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Parking the JD CS770 for JenniSuParking the JD CS770 for JenniSu

Marriage and farming have a lot of similarities.

Shelley E. Huguley

November 24, 2021

2 Min Read
Eddie Smith, Floydada, TexasShelley E. Huguley

Last month John Deere contacted me about covering the new John Deere CS770 cotton stripper running in a field near Floydada, Texas. The producers who own, run and test-drive John Deere strippers are father and son Eddie and Eric Smith. Eric and their farm foreman Clint Bingham run the machines during harvest.  

I agreed to come and watch. I don't miss an opportunity to cover harvest. It's my favorite time of year!  

When my farmer learned I would be covering this story, he asked if he could come along. He's an equipment junkie. But what farmer isn't? So, we headed to Lorenzo to Hurst Farm Supply where we met up with the John Deere folks and visited with owner and CEO Joe Hurst, a well-known and respected dealer in our parts.  

As we drove to the Smith Farm, the highway was flanked with fields of open cotton, dryland and irrigated, awaiting harvest.  

See, New cotton stripper reminiscent of grower's two-row stripper

When I prepared for this story, I told myself, this is about equipment. But rarely do I ever allow a conversation to just be about an object. I want to know about the people. It just puts everything else into perspective. Gives a face to the object. You may have the best cotton stripper in the world but if you don't have the producer to run it, you're out of luck! 

As I visited with Eddie in the stripper cab, I probed him about what he liked and didn't like about the stripper and how it compared to the last model, the JD CS690. After we talked shop, I asked him how long he's been farming. In his calm, steady demeaner, he replied, "This will be my 48th cotton crop." 

He then went on to tell me that he and his wife JenniSu just celebrated their 50th wedding anniversary. 50 years and 48 of that farming. JenniSu must be quite a woman! Being a farmer's wife is not for the faint at heart! He confessed that often farmers are the worst about celebrating their anniversaries, as they had yet to "really celebrate" because it falls in the summertime, June 25. "I always wondered, how did we get married in June?" he said. 

See, 2021 crop: A breath of fresh air

I could relate. I told him that when my farmer proposed to me in a field of open cotton (he placed my ring in a boll), after I said yes, I told him I wanted a summer wedding. His response? "Not unless you want to spend our honeymoon on the tractor," rather than in the Bahamas. We married in February.  

Longevity in marriage and farming strikes something deep inside of me. What a testimony. Both require a ton of work, sacrifice, suffering, risk, joy, time, love, investment, patience and both reap a harvest. Both are a gift to the generations that follow.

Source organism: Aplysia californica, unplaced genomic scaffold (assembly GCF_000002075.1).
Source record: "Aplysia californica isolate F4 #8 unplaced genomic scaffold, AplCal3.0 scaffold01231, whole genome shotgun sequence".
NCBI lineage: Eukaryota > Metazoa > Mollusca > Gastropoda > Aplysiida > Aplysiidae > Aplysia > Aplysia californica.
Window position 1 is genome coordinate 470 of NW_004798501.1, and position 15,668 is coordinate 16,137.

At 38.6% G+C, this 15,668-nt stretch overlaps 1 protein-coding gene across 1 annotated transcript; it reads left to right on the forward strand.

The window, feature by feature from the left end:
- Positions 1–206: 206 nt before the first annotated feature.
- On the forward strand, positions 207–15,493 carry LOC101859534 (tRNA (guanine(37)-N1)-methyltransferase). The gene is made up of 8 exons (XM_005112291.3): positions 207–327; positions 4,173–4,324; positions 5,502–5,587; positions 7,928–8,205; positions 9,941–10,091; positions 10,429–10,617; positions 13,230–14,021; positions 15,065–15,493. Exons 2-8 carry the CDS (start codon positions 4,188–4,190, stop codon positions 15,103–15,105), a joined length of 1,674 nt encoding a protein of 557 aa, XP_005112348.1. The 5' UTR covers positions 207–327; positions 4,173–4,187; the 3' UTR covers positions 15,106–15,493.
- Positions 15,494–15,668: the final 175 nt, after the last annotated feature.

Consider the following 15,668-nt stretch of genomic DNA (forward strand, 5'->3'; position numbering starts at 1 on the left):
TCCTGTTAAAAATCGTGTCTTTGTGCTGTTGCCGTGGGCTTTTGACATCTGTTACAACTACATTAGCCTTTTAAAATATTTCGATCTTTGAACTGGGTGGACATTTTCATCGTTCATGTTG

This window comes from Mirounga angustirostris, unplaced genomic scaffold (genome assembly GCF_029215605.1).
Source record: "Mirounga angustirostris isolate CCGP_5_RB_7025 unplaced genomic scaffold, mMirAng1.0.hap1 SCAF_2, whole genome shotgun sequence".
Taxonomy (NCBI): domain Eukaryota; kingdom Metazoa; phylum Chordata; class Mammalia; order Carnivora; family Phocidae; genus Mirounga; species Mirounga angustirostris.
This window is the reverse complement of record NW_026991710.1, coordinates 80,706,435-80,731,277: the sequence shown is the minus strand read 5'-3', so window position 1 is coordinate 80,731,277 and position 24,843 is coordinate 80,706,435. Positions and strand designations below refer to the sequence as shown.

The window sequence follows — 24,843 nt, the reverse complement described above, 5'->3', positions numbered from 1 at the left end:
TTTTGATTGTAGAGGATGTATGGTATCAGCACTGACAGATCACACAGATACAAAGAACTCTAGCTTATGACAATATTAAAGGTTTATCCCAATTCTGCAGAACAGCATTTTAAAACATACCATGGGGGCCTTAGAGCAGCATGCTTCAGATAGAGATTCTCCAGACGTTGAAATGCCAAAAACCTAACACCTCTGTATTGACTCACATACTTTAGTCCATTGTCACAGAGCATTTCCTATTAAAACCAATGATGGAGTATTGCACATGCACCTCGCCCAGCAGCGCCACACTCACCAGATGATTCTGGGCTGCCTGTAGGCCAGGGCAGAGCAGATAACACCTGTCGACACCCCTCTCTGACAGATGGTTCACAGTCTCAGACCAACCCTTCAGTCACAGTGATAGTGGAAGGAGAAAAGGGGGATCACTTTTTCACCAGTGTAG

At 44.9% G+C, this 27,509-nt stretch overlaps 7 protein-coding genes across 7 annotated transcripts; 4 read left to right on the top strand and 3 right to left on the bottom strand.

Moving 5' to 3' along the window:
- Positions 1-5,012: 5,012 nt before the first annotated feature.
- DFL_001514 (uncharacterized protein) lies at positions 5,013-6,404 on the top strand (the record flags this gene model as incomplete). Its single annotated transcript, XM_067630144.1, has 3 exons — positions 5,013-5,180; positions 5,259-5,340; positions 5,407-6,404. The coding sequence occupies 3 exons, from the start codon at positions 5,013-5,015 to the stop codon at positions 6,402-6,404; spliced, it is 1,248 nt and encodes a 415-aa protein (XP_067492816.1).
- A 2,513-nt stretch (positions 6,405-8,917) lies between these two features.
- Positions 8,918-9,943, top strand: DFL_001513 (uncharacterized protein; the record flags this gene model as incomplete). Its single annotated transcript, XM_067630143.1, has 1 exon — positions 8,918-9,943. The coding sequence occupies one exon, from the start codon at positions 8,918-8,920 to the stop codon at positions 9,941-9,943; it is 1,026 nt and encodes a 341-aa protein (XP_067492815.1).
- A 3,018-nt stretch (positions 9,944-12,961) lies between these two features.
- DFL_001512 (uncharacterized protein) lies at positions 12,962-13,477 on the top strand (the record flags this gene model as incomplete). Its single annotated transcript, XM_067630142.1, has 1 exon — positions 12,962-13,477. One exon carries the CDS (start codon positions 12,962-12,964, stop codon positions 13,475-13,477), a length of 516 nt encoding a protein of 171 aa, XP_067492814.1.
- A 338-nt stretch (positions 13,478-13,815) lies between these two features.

Congratulations, Eddie and JenniSu on 50 years. Now, Eddie, park that JD CS770 and go celebrate a half-century of marriage with your precious JenniSu.  

About the Author(s)

Shelley E. Huguley

Editor, Southwest Farm Press

Shelley Huguley has been involved in agriculture for the last 25 years. She began her career in agricultural communications at the Texas Forest Service West Texas Nursery in Lubbock, where she developed and produced the Windbreak Quarterly, a newspaper about windbreak trees and their benefit to wildlife, production agriculture and livestock operations. While with the Forest Service she also served as an information officer and team leader on fires during the 1998 fire season and later produced the Firebrands newsletter that was distributed quarterly throughout Texas to Volunteer Fire Departments. Her most personal involvement in agriculture also came in 1998, when she married the love of her life and cotton farmer Preston Huguley of Olton, Texas. As a farmwife she knows first-hand the ups and downs of farming, the endless decisions that have to be made each season based on “if” it rains, “if” the drought continues, “if” the market holds. She is the bookkeeper for their family farming operation and cherishes moments on the farm such as taking harvest meals to the field or starting a sprinkler in the summer with the whole family lending a hand. Shelley has also freelanced for agricultural companies such as Olton CO-OP Gin, producing the newsletter Cotton Connections while also designing marketing materials to promote the gin. She has published articles in agricultural publications such as Southwest Farm Press while also volunteering her marketing and writing skills to non-profit organizations such a Refuge Services, an equine-assisted therapy group in Lubbock. She and her husband reside in Olton with their three children Breely, Brennon and HalleeKate.

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